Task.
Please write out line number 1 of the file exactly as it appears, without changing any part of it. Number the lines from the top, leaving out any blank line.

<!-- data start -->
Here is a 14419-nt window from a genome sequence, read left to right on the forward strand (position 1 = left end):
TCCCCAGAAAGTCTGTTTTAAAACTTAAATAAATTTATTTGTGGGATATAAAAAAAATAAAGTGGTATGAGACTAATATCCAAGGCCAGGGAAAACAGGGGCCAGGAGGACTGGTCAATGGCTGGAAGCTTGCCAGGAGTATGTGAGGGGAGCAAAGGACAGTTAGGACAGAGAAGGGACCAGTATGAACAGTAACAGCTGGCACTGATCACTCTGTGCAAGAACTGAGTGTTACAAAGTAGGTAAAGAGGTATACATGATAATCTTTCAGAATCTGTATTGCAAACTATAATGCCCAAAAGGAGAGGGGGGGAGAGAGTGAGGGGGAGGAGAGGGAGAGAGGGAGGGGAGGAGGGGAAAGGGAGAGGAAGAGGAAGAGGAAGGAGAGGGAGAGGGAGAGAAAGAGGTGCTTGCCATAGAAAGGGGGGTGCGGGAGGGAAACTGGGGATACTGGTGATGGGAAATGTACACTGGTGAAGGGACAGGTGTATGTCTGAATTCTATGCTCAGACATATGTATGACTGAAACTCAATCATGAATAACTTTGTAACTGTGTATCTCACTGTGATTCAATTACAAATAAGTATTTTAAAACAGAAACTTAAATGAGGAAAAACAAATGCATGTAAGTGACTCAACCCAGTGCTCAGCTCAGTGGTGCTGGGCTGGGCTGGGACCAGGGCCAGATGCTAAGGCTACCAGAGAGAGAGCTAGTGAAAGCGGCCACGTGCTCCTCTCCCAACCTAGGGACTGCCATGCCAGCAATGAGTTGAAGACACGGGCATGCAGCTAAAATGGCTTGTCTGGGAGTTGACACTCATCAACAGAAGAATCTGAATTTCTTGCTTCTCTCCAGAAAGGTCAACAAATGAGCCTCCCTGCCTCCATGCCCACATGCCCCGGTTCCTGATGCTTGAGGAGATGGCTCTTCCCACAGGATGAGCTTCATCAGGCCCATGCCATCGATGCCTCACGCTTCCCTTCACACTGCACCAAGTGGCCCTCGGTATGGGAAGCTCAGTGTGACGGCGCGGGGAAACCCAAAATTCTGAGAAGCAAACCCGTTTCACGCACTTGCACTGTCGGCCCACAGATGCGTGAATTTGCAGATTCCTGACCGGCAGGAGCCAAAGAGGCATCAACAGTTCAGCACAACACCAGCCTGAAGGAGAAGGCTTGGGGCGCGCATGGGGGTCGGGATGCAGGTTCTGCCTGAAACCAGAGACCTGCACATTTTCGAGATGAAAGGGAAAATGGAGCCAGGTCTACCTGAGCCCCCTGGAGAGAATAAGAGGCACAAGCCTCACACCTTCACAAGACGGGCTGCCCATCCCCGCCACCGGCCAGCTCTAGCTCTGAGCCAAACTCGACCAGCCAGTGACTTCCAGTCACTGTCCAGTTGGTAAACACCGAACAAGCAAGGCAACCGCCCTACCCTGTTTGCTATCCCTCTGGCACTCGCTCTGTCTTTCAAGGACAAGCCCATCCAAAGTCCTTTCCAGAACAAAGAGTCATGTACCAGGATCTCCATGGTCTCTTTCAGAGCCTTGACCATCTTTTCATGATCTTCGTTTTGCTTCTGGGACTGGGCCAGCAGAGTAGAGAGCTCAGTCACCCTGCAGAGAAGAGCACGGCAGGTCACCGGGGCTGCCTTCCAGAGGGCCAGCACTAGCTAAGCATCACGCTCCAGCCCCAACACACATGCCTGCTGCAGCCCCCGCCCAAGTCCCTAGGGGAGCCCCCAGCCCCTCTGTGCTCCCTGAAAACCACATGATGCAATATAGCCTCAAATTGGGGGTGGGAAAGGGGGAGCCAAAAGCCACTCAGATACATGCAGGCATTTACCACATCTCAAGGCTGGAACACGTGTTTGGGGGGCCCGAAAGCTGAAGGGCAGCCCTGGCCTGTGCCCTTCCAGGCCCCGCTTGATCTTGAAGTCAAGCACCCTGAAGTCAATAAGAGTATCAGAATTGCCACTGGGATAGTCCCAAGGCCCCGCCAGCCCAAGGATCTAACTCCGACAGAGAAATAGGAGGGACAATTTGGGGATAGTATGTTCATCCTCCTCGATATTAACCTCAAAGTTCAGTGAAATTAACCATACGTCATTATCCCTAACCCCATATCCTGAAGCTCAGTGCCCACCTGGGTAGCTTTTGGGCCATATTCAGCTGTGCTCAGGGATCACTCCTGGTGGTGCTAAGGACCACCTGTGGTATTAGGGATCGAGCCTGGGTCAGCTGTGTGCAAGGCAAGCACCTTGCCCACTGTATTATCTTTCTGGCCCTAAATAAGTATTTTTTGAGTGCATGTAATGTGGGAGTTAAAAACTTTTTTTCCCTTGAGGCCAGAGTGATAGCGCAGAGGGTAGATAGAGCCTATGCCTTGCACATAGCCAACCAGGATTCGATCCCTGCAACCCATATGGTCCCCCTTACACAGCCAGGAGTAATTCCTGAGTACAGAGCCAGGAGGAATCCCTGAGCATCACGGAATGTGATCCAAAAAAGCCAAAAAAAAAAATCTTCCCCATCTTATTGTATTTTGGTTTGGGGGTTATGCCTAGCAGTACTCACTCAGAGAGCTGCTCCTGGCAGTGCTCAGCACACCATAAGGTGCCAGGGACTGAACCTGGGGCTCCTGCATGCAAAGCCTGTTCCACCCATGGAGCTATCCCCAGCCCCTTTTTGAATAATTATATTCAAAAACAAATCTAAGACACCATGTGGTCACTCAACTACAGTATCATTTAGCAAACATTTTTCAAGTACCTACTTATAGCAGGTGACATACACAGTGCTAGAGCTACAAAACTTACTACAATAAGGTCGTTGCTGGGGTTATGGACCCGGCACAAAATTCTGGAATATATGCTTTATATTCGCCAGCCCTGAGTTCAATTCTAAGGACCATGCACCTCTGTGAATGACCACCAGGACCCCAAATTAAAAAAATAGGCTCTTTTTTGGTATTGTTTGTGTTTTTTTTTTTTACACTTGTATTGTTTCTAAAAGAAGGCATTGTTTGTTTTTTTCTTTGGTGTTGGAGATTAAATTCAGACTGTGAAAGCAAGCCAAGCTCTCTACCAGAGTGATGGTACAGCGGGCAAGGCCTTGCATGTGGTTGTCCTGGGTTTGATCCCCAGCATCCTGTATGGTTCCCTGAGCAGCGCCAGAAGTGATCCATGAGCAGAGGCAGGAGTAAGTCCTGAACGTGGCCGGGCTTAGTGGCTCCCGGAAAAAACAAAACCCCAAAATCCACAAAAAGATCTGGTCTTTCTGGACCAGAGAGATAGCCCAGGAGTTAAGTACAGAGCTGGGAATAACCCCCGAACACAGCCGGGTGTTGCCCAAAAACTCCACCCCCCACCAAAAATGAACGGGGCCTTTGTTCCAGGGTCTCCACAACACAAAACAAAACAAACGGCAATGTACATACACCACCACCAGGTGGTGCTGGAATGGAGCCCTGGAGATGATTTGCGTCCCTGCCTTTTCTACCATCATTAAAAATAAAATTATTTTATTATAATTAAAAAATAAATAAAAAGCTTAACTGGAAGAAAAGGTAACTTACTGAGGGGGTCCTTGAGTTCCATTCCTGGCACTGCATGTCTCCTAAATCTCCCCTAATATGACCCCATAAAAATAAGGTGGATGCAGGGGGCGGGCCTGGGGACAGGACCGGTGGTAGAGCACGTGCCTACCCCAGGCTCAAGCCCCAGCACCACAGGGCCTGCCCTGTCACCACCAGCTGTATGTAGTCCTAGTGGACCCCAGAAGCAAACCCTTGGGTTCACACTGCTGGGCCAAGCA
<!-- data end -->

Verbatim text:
Here is a 14419-nt window from a genome sequence, read left to right on the forward strand (position 1 = left end):